"Legends of the Ukulele 2"
Various artists (HanaOla)
Frank De Lima has a joke about the state worker who is so fast that he gets home 90 minutes before the end of his work day. This anthology, produced by longtime online deejay Aloha Joe, appears to have similar time-bending abilities. When it was officially released on Tuesday, it had already won the Hawaii Music Award for Best Compilation Album of 2007! (Johnny Kai, speaking for the Hawaii Music Awards, says that Aloha Joe had "assumed" the album would be released by the end of 2007, and that he sold 90 copies at a concert in California in December.)
With that mystery clarified there remains a truth-in-labeling issue. Having pointed out year after year that some of the artists on Daniel Ho's Grammy-winning compilations haven't reached the point where they can be truthfully described as "masters," "treasures" or whatever, it must be noted that many of the artists here also are too young or obscure to have earned "legend" status. Moe Keale, Troy Fernandez, Kelly DeLima and Jake Shimabukuro? Absolutely! A couple of the others? OK, but go much deeper and you reach people who aren't there yet. Calling anybody with decent playing skills a "legend" or a "master" cheapens the accomplishments of those who are.
Giving credit where it's due, Joe has assembled a collection of beautiful recordings that makes this an appealing showcase. Round & Round leads off with a zesty uptempo number. Next comes Dino Guzman's solo treatment of an Anton Carlos Jobim tune, and then a cut by Abe Lagrimas Jr.
"Round the World," a duet by Dennis and David Kamakahi, is an exquisite treatment of the Hollywood film theme. Kelly DeLima leads an all-star band through a crisp take on "Leimomi," and the late Moe Keale adds magic to the project with his rendition of "Moonglow."
Joe upholds the label's long-standing commitment to thorough annotation with snippets of information about each song and each artist -- the legends, and those who might someday achieve that status.
"Tropical Swingin' Review"
Wapaduzi (Studio Valentine)
John Valentine and Ian Taylor are the imaginative guys responsible for this whimsically nostalgic salute to Elvis and to classic hapa-haole hits such as "Waikiki" and "Little Brown Gal." Valentine portrayed Elvis in the Love Notes Revue until his nephew, Bruno Hernandez, joined the act as "the world's youngest Elvis" in the early 1990s; he also is a talented guitarist.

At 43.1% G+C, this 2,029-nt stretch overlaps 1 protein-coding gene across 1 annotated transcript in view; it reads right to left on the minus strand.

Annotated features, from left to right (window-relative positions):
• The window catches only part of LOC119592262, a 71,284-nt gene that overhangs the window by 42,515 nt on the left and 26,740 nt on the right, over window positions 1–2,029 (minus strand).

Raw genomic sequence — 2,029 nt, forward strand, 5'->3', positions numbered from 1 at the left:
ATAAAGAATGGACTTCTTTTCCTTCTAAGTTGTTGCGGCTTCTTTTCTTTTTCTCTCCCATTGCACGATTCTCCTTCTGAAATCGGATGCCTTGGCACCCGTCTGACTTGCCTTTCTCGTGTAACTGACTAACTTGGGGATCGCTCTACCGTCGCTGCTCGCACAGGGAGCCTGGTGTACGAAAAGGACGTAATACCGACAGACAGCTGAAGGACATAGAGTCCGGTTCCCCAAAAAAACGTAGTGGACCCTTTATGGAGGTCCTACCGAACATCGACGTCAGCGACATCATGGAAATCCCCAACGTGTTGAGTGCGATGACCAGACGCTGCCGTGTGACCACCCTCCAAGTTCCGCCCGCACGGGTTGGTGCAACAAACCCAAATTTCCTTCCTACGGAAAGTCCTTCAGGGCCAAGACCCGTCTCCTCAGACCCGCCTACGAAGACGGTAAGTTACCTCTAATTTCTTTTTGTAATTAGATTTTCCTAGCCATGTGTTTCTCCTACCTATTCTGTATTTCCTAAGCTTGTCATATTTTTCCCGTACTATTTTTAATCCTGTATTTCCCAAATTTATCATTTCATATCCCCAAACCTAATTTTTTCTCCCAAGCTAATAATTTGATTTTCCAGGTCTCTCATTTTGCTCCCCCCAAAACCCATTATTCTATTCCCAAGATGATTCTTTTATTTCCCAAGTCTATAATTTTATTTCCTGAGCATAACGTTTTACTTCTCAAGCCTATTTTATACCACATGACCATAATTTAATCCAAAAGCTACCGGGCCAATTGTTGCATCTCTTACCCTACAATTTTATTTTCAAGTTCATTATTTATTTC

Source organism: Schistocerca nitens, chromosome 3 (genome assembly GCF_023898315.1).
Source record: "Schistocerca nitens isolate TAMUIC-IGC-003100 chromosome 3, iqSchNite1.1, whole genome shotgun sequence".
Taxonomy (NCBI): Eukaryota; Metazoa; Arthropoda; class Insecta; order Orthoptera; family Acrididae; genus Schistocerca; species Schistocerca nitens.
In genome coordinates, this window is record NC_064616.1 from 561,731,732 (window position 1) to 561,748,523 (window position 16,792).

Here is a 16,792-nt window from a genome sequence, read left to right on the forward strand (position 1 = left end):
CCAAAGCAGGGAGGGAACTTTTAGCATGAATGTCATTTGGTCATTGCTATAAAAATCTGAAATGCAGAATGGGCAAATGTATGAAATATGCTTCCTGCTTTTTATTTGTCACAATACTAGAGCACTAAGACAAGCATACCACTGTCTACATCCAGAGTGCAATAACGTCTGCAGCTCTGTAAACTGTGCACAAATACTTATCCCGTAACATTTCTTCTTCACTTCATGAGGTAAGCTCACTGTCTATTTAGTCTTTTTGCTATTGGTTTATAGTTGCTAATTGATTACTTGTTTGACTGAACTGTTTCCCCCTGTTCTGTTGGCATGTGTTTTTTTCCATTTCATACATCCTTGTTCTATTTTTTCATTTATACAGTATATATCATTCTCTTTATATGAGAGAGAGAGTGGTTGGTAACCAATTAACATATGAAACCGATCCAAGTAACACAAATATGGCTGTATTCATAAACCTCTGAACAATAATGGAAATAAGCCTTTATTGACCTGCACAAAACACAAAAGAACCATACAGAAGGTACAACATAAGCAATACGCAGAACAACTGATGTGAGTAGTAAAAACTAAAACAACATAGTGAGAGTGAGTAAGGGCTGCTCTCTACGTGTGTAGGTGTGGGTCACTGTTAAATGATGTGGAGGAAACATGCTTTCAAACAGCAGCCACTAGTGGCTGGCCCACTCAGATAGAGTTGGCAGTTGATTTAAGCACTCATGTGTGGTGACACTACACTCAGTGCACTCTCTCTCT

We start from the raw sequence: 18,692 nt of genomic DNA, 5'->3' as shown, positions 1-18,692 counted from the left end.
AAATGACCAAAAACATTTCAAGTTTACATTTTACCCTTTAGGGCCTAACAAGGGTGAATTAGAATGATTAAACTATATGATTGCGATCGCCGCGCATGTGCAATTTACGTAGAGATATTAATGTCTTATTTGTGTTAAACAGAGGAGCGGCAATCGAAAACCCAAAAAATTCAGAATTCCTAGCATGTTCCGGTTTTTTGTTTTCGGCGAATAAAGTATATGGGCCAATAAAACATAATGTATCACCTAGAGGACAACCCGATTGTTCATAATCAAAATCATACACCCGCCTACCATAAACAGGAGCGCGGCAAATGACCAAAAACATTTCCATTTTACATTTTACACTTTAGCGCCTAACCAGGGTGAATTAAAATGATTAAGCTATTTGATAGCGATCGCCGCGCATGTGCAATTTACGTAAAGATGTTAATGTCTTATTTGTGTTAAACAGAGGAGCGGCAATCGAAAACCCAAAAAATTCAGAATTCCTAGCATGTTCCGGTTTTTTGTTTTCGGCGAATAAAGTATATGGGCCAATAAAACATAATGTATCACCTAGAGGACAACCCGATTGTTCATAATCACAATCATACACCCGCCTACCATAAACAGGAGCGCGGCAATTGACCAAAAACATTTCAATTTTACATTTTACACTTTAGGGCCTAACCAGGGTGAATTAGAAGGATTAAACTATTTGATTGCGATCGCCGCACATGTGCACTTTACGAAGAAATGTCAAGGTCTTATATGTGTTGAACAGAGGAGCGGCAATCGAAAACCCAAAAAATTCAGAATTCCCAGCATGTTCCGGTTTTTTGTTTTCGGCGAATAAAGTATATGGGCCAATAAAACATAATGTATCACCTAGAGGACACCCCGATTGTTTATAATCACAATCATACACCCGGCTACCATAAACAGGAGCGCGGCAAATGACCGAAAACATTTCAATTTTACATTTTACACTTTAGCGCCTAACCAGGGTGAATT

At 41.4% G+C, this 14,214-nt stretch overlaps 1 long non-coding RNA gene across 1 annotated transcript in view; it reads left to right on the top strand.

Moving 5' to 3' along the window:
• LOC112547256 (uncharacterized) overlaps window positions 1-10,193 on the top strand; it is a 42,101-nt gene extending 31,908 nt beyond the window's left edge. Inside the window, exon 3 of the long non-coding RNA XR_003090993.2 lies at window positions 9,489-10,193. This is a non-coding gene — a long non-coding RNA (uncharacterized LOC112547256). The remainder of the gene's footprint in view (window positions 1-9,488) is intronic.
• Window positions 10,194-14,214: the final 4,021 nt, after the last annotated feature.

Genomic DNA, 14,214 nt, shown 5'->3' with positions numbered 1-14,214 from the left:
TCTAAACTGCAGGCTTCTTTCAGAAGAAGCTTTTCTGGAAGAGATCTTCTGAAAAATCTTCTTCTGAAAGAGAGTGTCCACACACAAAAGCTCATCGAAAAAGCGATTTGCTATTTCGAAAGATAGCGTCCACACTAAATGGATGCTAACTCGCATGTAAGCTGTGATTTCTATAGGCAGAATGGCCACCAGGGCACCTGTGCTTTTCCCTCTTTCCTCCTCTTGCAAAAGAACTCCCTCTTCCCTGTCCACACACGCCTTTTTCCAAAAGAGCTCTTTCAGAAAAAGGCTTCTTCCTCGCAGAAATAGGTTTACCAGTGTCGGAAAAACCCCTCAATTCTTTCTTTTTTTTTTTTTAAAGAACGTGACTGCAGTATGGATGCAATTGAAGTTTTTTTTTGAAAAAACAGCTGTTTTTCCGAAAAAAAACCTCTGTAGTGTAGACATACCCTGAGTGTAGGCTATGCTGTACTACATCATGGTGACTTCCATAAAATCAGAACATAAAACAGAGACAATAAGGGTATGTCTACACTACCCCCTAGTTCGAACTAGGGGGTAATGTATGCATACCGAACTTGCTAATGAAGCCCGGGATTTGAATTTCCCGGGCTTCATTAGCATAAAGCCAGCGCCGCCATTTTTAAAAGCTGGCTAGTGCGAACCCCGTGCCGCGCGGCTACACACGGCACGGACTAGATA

No individual performers' credits are included, so there's no way to tell who's doing what, but Valentine and Taylor are imaginative arrangers. Consider, for example, a reworking of "Waikiki" that includes Tahitian drums, the instrumental theme of the Tom Tom Club hit "Genius of Love" and a salute to KC and the Sunshine Band!
Wapaduzi's "Moon/Surf Medley" starts with a guitar-rock version of "Moon of Manakoora" and goes on to include melodies by the Stray Cats, Surfaris, Isley Brothers and Ka'au Crater Boys.
Other selections suggest the influence of Duane Eddy, Guy Marks, Jive Bunny & The Master Mixers, Taco and the Brian Setzer Orchestra.
In short, Valentine and Taylor are approaching hapa-haole and pop standards from unconventional perspectives.
The duo also produced the album, and to them goes the blame for the lack of composers' credits. The opening song, "What I Like About Elvis," is a good demonstration of Valentine's skill as an Elvis impersonator, regardless of who the composer might be.
"The Bond that Binds"
Kawao (Jus-us Kawao)
The formal attire they're wearing on the cover suggests that Walt G and China are smooth urban balladeers, but the contents define them as a straight Jawaiian act. Almost every song is built around the familiar reggae-style interplay between a walking bass line and a steady one-note riff on electric keyboards; several sound perfect for local radio.
Give Kawao credit for going almost entirely with originals by Walt G. The writer of "Street Beat" isn't credited, but the song doesn't stand out as being noticeably better than the others -- and that's a good thing.
Unfortunately, the duo also has a penchant for affecting old-school pseudo-Jamaican accents. That's not a good thing!
Kawao displays their potential as urban balladeers with "Make Tonight the Night." They also pay homage to the funk and soul acts of the '80s with "Turn Me On."
, who has covered the local entertainment scene since 1972, writes reviews of recordings produced by Hawaii artists. See the Star-Bulletin's Today section on Fridays for the latest reviews. Reach John Berger at email@example.com